Disabled Londoners call on mayor to improve access to capital’s public spaces

City Hall told disabled Londoners face too many obstacles across capital’s housing, public buildings and open spaces, reports Noah Vickers, Local Democracy Reporter

An inaccessible stile on the London Loop
An inaccessible stile on the London Loop

Disabled people still face too many access problems across London’s housing, public buildings, and open spaces, City Hall politicians have warned.

In a letter to Sadiq Khan, the London Assembly’s planning and regeneration committee urged the mayor to convene a group of disabled Londoners and disabled people’s organisations to ensure a more inclusive design for the capital’s future buildings and spaces.

The group convened by Khan would help advise on the drawing up of the next London Plan – the document which is reviewed every few years and outlines how the city should develop over the coming decades.

During their investigation, the committee heard from Jane Wilmot, chair of the Hammersmith and Fulham Disability Forum Planning Group. She told them: “For many disabled people in terms of the built environment, the places and spaces they use, the reality is that most buildings, homes and places, even new ones, do not enable disabled people to enjoy the same opportunities in their local community that non-disabled people take for granted.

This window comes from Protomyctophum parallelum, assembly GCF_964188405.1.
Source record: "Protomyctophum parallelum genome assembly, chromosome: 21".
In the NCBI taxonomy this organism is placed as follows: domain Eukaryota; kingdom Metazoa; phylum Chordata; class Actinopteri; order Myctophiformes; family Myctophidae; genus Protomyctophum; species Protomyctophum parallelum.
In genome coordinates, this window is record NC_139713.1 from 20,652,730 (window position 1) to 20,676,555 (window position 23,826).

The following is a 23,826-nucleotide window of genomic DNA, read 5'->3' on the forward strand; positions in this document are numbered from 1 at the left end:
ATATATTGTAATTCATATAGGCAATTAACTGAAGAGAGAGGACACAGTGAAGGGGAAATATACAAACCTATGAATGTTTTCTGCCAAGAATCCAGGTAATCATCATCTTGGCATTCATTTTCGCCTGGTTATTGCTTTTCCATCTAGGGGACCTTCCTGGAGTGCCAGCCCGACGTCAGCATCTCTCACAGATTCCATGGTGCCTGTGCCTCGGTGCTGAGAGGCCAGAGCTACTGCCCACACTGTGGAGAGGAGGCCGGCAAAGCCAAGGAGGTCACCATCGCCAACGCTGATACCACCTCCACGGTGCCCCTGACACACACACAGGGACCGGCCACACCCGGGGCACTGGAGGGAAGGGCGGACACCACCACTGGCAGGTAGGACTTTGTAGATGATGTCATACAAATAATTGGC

“Inclusive design needs to be a golden thread throughout the planning process.”

The committee was told that this was particularly apparent during the Covid-19 pandemic, when social distancing measures were made especially difficult for those using wheelchairs, who struggled to negotiate narrow pavements and corridors while leaving enough space for others.

The current London Plan, the committee was told, does not have “enough emphasis on embedding inclusive design to enable disabled people to live independently in their local communities or across London”.

A spokesperson for Khan said: “The mayor is committed to working with deaf and disabled people’s organisations, charities, civil society organisations, businesses and other partners to understand and tackle barriers faced by disabled people.

“He has received the assembly’s letter and will be responding in due course.”

The committee’s letter, authored by its Labour chair Sakina Sheikh, also raised concerns about other issues and inequalities in London’s planning system.

Sakina wrote: “The 2021 London Plan was finalised before the pandemic, and the committee is acutely aware of how Covid-19 uncovered and exacerbated many of the inequalities in our society.

“As we continue to recover from the pandemic, it is critical to integrate our learnings and begin reviewing the London Plan sooner.”

In addition to the lack of inclusive design for disabled people, the letter said more also needed to be done to recognise the complex impacts of regeneration on communities; to better engage renters in the planning process; and to place a greater emphasis on the importance of shared spaces and businesses serving local areas.

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